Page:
The FDA performs an extensive evaluation of the health hazard presented once a medical device recall is initiated. In doing so, it examines a list of factors including: whether any disease or injuries have already occurred from the use of the product; whether any existing conditions could contribute to a clinical situation that could expose humans or animals to a health hazard, assessment of hazard to various segments of the population (such as children, surgical patients, pets and livestock) who would be exposed to the product), an assessment of the degree of seriousness of the health hazard to which the populations at risk would be exposed, an assessment of the likelihood of occurrence of the hazard; and an assessment of the likelihood of occurrence of the hazard.
Based on the evaluation factors described, the FDA concludes the assessment of the recall by assigning a classification to the recall at discussion. This is based on the degree of health hazard posed by the device.
Class I recalls are the most serious types of recalls and are used in cases where there is a significant probability that using the device, or exposure to it, will cause serious adverse events or even death.
Class II recalls are used for scenarios where the use of, or exposure to, a medical device may cause temporary or medically reversible adverse health problems, or if the chances of such events are remote. The least severe level of device recalls is Class III, which is reserved for recalls that are not likely to pose any level of significant patient harm.
More authority for the FDA?
So what does all this mean for the medical device industry? Does the FDA need more labelling or recall authority than it currently possesses? From the perspective of the industry, and many regulatory experts, the answer is no.
The genesis of this debate has its roots grounded in the debate regarding the 510(k) clearance process. In short, a small but loud minority is attempting to lay the groundwork for a potentially massive overhaul of the clearance process, and possibly further implications for the PMA approval process.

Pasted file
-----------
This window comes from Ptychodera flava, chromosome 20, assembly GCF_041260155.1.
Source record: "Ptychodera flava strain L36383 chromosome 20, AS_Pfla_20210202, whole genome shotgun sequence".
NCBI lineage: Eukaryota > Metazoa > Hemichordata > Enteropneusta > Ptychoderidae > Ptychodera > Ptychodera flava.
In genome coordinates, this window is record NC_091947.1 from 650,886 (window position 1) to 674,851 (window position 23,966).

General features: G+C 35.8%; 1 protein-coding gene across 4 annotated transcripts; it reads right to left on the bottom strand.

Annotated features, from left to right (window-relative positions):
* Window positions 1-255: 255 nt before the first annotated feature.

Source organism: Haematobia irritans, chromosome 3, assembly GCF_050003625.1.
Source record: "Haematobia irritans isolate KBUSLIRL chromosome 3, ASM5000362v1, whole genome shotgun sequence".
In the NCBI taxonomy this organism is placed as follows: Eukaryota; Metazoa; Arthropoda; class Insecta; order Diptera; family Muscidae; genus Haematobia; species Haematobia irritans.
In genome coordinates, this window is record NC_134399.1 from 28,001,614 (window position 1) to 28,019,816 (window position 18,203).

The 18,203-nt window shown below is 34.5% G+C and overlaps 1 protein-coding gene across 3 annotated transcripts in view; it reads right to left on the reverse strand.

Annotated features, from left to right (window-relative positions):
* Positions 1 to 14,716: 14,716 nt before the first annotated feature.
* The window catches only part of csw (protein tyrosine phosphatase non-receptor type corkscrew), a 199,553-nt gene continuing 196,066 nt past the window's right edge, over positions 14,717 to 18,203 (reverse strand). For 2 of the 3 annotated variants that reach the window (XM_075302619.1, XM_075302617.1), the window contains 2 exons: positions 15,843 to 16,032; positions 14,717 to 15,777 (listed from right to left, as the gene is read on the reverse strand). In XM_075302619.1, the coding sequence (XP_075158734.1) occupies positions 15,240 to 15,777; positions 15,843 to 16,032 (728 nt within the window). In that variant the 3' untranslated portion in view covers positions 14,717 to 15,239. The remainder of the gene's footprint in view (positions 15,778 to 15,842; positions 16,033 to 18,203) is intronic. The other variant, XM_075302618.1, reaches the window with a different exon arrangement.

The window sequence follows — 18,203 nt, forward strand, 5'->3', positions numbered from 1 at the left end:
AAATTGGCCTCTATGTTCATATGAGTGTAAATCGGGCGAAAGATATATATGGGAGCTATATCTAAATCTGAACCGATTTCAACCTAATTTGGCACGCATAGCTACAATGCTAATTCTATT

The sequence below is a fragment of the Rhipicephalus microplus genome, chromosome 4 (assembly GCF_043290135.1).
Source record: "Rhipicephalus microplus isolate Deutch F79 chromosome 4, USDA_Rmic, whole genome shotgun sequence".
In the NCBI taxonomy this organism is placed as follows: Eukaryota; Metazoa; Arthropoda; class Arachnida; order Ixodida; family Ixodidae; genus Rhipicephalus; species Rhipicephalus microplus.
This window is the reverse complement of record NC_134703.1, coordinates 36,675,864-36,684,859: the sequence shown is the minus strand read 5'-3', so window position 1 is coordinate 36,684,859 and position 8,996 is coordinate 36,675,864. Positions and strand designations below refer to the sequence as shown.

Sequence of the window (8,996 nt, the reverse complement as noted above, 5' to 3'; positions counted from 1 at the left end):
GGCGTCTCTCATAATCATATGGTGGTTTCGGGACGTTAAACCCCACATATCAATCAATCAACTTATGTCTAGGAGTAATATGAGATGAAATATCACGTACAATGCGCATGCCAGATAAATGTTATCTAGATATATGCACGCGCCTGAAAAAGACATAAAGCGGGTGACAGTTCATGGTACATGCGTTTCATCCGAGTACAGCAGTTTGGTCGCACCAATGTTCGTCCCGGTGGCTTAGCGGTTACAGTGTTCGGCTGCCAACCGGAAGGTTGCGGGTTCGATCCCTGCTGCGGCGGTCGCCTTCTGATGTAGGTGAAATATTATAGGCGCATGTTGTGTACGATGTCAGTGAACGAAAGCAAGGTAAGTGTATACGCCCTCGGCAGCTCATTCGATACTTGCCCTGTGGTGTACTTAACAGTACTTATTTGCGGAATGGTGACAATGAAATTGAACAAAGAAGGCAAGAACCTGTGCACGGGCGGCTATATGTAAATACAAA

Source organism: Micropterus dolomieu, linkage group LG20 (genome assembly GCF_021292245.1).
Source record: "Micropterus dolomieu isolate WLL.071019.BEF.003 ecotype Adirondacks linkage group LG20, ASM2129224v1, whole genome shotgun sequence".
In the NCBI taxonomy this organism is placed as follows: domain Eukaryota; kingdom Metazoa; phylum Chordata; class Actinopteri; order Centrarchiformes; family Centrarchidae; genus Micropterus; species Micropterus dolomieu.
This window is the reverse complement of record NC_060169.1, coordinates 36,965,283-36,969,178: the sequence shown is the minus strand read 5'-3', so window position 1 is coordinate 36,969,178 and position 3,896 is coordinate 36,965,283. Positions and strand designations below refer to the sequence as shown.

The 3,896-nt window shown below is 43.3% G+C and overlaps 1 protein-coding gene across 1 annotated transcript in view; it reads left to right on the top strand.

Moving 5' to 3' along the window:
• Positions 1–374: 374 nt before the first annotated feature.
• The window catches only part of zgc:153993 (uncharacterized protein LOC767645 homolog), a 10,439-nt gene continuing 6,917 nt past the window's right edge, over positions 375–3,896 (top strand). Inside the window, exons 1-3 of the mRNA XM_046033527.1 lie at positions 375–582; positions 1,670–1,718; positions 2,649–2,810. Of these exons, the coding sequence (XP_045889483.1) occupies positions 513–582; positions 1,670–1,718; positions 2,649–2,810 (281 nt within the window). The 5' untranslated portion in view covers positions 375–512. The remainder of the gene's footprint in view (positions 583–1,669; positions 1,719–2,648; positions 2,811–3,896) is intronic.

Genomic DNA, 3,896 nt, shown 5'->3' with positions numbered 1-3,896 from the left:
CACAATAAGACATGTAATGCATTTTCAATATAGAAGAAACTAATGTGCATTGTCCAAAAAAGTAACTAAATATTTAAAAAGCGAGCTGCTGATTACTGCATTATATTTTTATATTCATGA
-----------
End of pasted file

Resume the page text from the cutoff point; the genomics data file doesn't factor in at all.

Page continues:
Questions raised in this discussion have led many to opine on how much authority the FDA needs to perform its mission in ensuring the health and safety of the us public. In doing so, questions such as whether the agency has sufficient recall and labelling authority are being discussed – and the US Congress is paying close attention to this debate.
Historically, when Congress has modified or enhanced the laws governing the approval of medical devices or the FDA’s authority in overseeing them, it has done so on an infrequent basis.
On average, the industry expects that any significant revisions to law will come once every five years, which coincides with Congress’s obligation to reauthorise the laws governing medical devices and the agency’s ability to collect user fees for product review by the agency.
Most recently, Congress reauthorised the device laws in 2007, and will likely do so again either in late 2011 or 2012.
The discussion on the 510(k) clearance process and potentially modifications to the PMA approval process will play out over the next two years. Congress is unlikely to take any action on these two issues until the IOM has released the finding of its review in the summer of 2011 and after the FDA issues its own assessment of the agency.
If recommendations are made for legislative change, the reauthorisation of the medical device laws in 2012 will likely be the vehicle for these to be accomplished. More importantly, that will also be the likely vehicle for changes to the FDA’s recall and labelling authority should members of Congress feel that there is an adequate reason to do so.
Preparation for change
Momentum for change in the recall authority for the FDA will likely be muted. After a thorough examination of the agency’s current authority to recall products, it is difficult to make the argument that the regulatory body cannot take the appropriate action when a product is found to be defective or impose a threat to patient safety.
In most cases, the FDA, working collaboratively with the industry, has been successful in identifying risks to patients. Moreover, the industry maintains a high rate of developing and delivering safe and effective medical devices.
As more evidence is produced that the current system works, the bar is set higher to justify making a change to the recall authority. Nevertheless, device manufacturers should be aware of the current regulatory environment and be prepared for change, whether it is warranted or not.